Tuesday’s version of the RugbyTown Crossover Academy’s first camp looked a lot like Monday’s until around lunchtime.
After the last few players trickled into Infinity Park, the team grabbed their box lunch and sat together for the first time ever while Glendale Director of Rugby Mark Bullock spoke.
With masked pulled over their faces, everyone’s eyes were on Bullock as he laid out the plans for this week’s camp and beyond. From there, the players and coaches introduced themselves in a group setting before going over some of the basics of rugby.
This crash course to the sport focused on three key points that the French have used in their approach to the game: Get It, Keep It, Use It.
Bullock explained to the team the importance of getting the ball, keeping the ball once you’ve gotten ahold of it, and using it to win matches. They talked about and answered questions regarding the gain line, the tackle line, and the breakdown among several other topics. This introduction and the first meeting of the week lasted an hour and a half before they split into three groups of nine and headed out to the pitch for over two hours of fieldwork.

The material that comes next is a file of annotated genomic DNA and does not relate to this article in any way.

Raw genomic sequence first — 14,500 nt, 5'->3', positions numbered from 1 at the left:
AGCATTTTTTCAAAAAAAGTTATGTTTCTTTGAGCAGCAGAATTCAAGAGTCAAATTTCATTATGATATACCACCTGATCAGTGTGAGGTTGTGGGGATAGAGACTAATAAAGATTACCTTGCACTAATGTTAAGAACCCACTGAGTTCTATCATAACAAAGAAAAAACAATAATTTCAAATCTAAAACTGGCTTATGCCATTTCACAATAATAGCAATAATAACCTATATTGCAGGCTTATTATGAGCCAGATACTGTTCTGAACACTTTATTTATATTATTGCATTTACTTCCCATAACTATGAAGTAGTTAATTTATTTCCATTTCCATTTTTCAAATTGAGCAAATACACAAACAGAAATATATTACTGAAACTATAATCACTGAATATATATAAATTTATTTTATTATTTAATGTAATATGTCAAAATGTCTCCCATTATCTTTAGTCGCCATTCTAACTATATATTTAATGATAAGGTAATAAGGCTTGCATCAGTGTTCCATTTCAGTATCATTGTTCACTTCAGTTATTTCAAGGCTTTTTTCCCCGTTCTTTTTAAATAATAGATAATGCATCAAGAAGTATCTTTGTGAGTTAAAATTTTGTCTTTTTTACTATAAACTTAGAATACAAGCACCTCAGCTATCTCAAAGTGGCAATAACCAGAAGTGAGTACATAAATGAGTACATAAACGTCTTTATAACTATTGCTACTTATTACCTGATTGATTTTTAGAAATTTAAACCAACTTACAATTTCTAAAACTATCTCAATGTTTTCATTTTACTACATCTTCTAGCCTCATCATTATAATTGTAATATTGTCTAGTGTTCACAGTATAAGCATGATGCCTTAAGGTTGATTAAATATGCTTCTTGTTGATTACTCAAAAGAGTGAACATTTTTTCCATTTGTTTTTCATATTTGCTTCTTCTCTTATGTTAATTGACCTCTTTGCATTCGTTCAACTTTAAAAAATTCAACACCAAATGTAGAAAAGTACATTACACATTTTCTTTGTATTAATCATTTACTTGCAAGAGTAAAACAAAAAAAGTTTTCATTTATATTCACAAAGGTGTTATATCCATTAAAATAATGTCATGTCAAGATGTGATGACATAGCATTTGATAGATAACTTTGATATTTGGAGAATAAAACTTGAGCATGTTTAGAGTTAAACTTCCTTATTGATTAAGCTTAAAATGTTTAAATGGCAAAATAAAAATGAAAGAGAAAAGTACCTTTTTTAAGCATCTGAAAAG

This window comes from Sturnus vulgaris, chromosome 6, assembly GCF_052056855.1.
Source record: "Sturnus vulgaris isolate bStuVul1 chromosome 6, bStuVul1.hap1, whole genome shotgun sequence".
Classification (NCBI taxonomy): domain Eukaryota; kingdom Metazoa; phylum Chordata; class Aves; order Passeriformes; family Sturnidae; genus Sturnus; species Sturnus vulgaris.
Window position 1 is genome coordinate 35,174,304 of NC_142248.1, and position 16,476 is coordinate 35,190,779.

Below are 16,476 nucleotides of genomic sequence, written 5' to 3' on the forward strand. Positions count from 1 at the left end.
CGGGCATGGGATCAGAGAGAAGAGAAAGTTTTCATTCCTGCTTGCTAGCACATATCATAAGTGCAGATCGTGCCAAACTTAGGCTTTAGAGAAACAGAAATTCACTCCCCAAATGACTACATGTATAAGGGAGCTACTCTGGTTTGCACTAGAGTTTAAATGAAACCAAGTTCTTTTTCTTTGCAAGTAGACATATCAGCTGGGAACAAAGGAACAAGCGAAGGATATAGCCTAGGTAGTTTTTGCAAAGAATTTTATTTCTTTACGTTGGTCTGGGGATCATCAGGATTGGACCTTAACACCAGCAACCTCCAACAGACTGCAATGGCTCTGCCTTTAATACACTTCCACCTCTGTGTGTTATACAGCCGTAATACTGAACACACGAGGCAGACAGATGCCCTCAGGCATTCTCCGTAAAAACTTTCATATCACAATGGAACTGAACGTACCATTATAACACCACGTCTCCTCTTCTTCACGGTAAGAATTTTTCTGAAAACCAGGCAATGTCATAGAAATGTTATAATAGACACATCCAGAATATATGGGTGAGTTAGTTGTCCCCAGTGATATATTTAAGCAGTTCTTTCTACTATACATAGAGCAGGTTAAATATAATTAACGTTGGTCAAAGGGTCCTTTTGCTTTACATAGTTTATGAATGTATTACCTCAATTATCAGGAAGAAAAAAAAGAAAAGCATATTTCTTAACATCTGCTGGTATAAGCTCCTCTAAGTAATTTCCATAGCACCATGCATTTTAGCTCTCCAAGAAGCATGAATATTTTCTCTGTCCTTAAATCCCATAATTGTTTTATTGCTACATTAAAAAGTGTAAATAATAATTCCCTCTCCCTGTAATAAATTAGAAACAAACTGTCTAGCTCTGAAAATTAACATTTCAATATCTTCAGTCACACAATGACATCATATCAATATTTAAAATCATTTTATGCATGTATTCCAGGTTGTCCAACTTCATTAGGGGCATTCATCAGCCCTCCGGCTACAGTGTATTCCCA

Once they hit the field, they worked on everything players work on during their first-ever rugby practice. They started with the basics of passing before moving into rucking drills and drills that worked on depth.
That slowly progressed into draw-and-pass drills, to three on ones by the end of the session. After working in their small groups, they split into even smaller groups to work on patterns in the backline and the basics of the scrum.
While the training session was pretty basic, what was interesting to see was the level of engagement that was present throughout the day. These guys aren’t messing around. From the first meeting to the portion of the training session, guys were asking questions, competing, and working to correct their mistakes from the previous rep.
They didn’t come for a vacation to Colorado, they came to Glendale to learn how to play rugby.
Perhaps the most surprising thing of all was that it didn’t look like the first time they had played rugby. They picked up things quickly, and they played at full speed. They showed enough good things in 120 minutes of training to see the potential that exists and make you wonder how good this program could really be if everything goes as planned.
When the session was over, players grabbed their boxed dinner and attended one more classroom session before calling it a day.
Wednesday will be the first full day of camp, and it will consist of two training sessions – one in the morning and one in the evening – with a film and classroom session in the evening to conclude the day.